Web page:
This Could Be The Place continues the trajectory of presenting challenging and contemplative performance art on campus using a vintage Airstream trailer as a staging area. Prior events hosted in 2014 and 2016, respectively addressed themes relating to precarity and borders. This third iteration responds to our sense of facing a state of emergency on a daily basis. Five artists have been invited to respond to this theme by addressing the notion of care as a form of restorative cultural labour. What kinds of aesthetic, social, and political practices can we enact to encourage and empower diverse communities to listen, exchange and cooperate in a media-saturated global context mired by environmental, political and cultural crisis? It is our belief that modest acts of care and compassion on a local level lead to positive outcomes that go some way towards enabling a better tomorrow.
— Ivan Jurakic & Bojana Videkanic, co-curators
Monday, June 4 @ Noon
Abedar Kamgari: Untitled
Food has always been integral to my relationship with cultural identity. Diet, of course, can change based on a variety of factors, ranging from income and free time to climate, health and availability. Turmeric is a staple spice in my traditional cuisine, but one that I gradually stopped using after coming to Canada – for fear of its characteristic smell marking my body. In this experimental performance, I play with turmeric as a tool for claiming space for brown bodies in public space and within institutions.
Tuesday, June 5 @ Noon
Golboo Amani: Public Reading
Public Reading is a performance work that engages with audiences in an intimate shared experience. The artist travels through public space with a small library of collected books. Participants pick a book from the literary for the artist to read out loud to them.
Wednesday, June 6 @ Noon
Lisa Myers: Playing Spoons
A sound interpretation using the two blueprint profiles of the Canadian Pacific Railway mainline. One blueprint from 1800s and the other an altered version, marking places without train stations and often left off maps. This performance with bass guitar and guitar will accompany an acknowledgement of the maps, and the very place of this artwork.
Thursday, June 7 @ Noon
Johanna Householder: Holocene Days
We live in uncertain times, so uncertain we don’t know what to call them: the Holocence, the Anthropocene, Capitalocene, or the Chthulucene? The conversation around the current epoch from a quasi-scientific perspective can assist humans in the critically needed repositioning of ourselves as only one of many animalia on the planet. In order to rethink our selves in relation to the land and its discontents, I propose listening for relationships while conceiving alternative futures and presents.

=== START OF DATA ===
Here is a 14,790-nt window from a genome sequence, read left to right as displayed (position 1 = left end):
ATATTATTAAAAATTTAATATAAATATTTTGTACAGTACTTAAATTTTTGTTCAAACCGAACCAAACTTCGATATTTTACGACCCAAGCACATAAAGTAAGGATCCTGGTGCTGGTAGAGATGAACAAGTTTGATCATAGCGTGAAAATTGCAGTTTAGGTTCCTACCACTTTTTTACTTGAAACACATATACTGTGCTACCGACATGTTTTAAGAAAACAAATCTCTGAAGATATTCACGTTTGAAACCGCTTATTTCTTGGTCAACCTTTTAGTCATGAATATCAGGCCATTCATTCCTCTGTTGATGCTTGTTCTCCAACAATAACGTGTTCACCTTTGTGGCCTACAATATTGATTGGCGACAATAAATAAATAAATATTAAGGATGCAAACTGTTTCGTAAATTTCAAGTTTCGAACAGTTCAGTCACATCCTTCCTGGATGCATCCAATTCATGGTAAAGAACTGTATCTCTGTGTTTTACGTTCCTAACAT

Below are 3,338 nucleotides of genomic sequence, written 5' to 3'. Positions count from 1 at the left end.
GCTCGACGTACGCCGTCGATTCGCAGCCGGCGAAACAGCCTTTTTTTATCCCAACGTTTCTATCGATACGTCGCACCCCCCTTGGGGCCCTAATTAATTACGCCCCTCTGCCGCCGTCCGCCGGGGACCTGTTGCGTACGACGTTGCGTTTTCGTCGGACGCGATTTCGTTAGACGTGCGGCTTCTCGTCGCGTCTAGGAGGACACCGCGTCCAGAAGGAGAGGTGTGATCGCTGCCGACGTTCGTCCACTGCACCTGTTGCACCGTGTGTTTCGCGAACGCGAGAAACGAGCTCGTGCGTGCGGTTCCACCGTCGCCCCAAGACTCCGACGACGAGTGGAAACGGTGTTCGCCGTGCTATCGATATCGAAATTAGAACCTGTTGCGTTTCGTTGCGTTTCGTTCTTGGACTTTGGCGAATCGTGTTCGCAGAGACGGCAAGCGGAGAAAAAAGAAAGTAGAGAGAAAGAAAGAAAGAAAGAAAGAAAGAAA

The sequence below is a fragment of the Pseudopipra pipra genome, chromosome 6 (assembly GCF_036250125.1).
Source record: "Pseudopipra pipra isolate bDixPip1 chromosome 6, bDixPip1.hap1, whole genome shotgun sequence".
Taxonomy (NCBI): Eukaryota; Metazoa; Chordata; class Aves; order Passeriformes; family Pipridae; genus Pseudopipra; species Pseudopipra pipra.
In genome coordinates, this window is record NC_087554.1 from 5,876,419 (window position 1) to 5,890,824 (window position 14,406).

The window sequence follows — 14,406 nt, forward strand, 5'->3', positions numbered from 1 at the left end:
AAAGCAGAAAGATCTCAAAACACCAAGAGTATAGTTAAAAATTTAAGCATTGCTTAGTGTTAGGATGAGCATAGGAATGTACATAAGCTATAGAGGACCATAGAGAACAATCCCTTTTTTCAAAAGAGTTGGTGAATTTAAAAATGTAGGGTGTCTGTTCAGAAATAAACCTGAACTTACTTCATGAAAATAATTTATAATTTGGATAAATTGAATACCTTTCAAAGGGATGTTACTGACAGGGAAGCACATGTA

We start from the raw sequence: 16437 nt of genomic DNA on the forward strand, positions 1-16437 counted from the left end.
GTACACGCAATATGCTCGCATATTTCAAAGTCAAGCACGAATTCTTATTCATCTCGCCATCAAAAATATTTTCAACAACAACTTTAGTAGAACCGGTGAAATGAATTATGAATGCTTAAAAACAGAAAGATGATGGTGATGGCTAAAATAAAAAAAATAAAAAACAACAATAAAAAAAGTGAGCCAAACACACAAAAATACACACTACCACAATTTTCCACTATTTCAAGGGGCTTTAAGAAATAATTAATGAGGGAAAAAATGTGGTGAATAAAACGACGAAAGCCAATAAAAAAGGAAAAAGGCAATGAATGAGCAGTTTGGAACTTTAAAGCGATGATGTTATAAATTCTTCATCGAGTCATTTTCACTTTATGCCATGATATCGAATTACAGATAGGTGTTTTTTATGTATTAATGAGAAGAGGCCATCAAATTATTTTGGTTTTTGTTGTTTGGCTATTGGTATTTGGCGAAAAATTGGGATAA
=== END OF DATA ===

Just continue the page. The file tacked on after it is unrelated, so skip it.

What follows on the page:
Friday, June 8 @ Noon
Lala Raščić: The Damned Damn
The Damned Dam is a storytelling performance set in 2027. Rooted in research of actual localities and events, this fantastical love story uses the iconography of disaster, to open up issues of a transitional reality, the relationship between capitalism and corruption, between cause and effect, emancipation and justice, and escapism into fiction. The damn as border is at once metaphor and Bosnian epic poetry.
This Could Be The Place was produced with the generous support of the Region of Waterloo ARTS FUND. This Could Be The Place is a co-presentation of the University of Waterloo Art Gallery and UW Fine Arts, in cooperation with CAFKA.18: Recognize Everyone.
Photography: Ivan Jurakic
Abedar Kamgari is an artist, independent curator, and arts worker based in Hamilton and Toronto.
Golboo Amani is a multi-disciplinary artist best known for her performance and social practice works. She is based in Toronto.
Lisa Myers is an independent curator and artist with a keen interest in interdisciplinary collaboration. She is a member of Beausoleil First Nation and is based in Port Severn and Toronto.
Johanna Householder works in video, performance art, and audio. Her interest in how ideas move through bodies and shape our perception of bodies, both human and animal, leads her often collaborative practice.
Lala Raščić is a media and performance artist. She divides her time between Sarajevo, Zagreb, and New Orleans.